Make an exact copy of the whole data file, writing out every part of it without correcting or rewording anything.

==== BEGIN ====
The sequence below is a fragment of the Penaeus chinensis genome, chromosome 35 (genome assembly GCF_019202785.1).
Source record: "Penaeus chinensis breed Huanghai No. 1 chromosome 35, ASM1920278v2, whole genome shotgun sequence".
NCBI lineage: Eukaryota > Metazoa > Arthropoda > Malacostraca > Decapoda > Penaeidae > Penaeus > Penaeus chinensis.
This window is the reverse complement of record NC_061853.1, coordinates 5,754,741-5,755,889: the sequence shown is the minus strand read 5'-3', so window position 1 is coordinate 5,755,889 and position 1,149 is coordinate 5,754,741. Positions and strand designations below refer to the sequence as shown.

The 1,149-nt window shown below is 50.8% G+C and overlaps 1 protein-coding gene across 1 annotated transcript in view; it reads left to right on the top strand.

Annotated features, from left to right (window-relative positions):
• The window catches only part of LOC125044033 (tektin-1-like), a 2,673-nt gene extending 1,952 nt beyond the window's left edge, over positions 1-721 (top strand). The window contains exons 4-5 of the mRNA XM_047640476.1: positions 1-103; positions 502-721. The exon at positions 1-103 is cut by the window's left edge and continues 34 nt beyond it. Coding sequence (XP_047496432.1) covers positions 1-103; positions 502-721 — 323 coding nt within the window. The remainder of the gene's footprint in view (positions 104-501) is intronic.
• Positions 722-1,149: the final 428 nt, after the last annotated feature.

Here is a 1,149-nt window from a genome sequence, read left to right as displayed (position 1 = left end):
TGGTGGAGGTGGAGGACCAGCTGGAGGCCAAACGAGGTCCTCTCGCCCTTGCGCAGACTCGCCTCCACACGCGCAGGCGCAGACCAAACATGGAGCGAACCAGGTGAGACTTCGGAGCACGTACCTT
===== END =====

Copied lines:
The sequence below is a fragment of the Penaeus chinensis genome, chromosome 35 (genome assembly GCF_019202785.1).
Source record: "Penaeus chinensis breed Huanghai No. 1 chromosome 35, ASM1920278v2, whole genome shotgun sequence".
NCBI lineage: Eukaryota > Metazoa > Arthropoda > Malacostraca > Decapoda > Penaeidae > Penaeus > Penaeus chinensis.
This window is the reverse complement of record NC_061853.1, coordinates 5,754,741-5,755,889: the sequence shown is the minus strand read 5'-3', so window position 1 is coordinate 5,755,889 and position 1,149 is coordinate 5,754,741. Positions and strand designations below refer to the sequence as shown.

The 1,149-nt window shown below is 50.8% G+C and overlaps 1 protein-coding gene across 1 annotated transcript in view; it reads left to right on the top strand.

Annotated features, from left to right (window-relative positions):
• The window catches only part of LOC125044033 (tektin-1-like), a 2,673-nt gene extending 1,952 nt beyond the window's left edge, over positions 1-721 (top strand). The window contains exons 4-5 of the mRNA XM_047640476.1: positions 1-103; positions 502-721. The exon at positions 1-103 is cut by the window's left edge and continues 34 nt beyond it. Coding sequence (XP_047496432.1) covers positions 1-103; positions 502-721 — 323 coding nt within the window. The remainder of the gene's footprint in view (positions 104-501) is intronic.
• Positions 722-1,149: the final 428 nt, after the last annotated feature.

Here is a 1,149-nt window from a genome sequence, read left to right as displayed (position 1 = left end):
TGGTGGAGGTGGAGGACCAGCTGGAGGCCAAACGAGGTCCTCTCGCCCTTGCGCAGACTCGCCTCCACACGCGCAGGCGCAGACCAAACATGGAGCGAACCAGGTGAGACTTCGGAGCACGTACCTT